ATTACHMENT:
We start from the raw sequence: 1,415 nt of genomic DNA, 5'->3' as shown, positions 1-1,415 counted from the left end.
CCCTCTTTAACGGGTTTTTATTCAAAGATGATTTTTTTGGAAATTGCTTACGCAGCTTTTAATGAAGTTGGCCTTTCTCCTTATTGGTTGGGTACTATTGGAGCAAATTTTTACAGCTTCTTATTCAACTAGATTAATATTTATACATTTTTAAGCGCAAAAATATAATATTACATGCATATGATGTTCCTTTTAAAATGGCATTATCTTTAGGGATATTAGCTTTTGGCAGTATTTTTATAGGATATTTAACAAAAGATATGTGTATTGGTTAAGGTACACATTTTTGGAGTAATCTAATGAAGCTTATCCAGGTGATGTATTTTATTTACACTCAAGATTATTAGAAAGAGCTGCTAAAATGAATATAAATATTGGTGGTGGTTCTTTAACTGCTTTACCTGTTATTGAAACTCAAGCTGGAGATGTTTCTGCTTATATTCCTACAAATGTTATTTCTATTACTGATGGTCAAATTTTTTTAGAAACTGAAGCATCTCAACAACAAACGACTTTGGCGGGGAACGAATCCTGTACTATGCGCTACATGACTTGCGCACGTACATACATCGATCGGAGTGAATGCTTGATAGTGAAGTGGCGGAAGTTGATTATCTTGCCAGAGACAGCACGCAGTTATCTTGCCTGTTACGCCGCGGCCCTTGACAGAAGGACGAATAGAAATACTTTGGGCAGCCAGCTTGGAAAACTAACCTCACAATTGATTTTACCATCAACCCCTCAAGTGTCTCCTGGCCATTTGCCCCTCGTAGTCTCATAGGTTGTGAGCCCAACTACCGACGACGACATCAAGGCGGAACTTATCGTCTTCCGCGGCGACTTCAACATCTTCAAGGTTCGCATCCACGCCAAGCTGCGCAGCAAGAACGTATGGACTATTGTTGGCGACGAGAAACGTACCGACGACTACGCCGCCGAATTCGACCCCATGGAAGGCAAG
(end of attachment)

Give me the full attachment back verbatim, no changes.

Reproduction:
We start from the raw sequence: 1,415 nt of genomic DNA, 5'->3' as shown, positions 1-1,415 counted from the left end.
CCCTCTTTAACGGGTTTTTATTCAAAGATGATTTTTTTGGAAATTGCTTACGCAGCTTTTAATGAAGTTGGCCTTTCTCCTTATTGGTTGGGTACTATTGGAGCAAATTTTTACAGCTTCTTATTCAACTAGATTAATATTTATACATTTTTAAGCGCAAAAATATAATATTACATGCATATGATGTTCCTTTTAAAATGGCATTATCTTTAGGGATATTAGCTTTTGGCAGTATTTTTATAGGATATTTAACAAAAGATATGTGTATTGGTTAAGGTACACATTTTTGGAGTAATCTAATGAAGCTTATCCAGGTGATGTATTTTATTTACACTCAAGATTATTAGAAAGAGCTGCTAAAATGAATATAAATATTGGTGGTGGTTCTTTAACTGCTTTACCTGTTATTGAAACTCAAGCTGGAGATGTTTCTGCTTATATTCCTACAAATGTTATTTCTATTACTGATGGTCAAATTTTTTTAGAAACTGAAGCATCTCAACAACAAACGACTTTGGCGGGGAACGAATCCTGTACTATGCGCTACATGACTTGCGCACGTACATACATCGATCGGAGTGAATGCTTGATAGTGAAGTGGCGGAAGTTGATTATCTTGCCAGAGACAGCACGCAGTTATCTTGCCTGTTACGCCGCGGCCCTTGACAGAAGGACGAATAGAAATACTTTGGGCAGCCAGCTTGGAAAACTAACCTCACAATTGATTTTACCATCAACCCCTCAAGTGTCTCCTGGCCATTTGCCCCTCGTAGTCTCATAGGTTGTGAGCCCAACTACCGACGACGACATCAAGGCGGAACTTATCGTCTTCCGCGGCGACTTCAACATCTTCAAGGTTCGCATCCACGCCAAGCTGCGCAGCAAGAACGTATGGACTATTGTTGGCGACGAGAAACGTACCGACGACTACGCCGCCGAATTCGACCCCATGGAAGGCAAG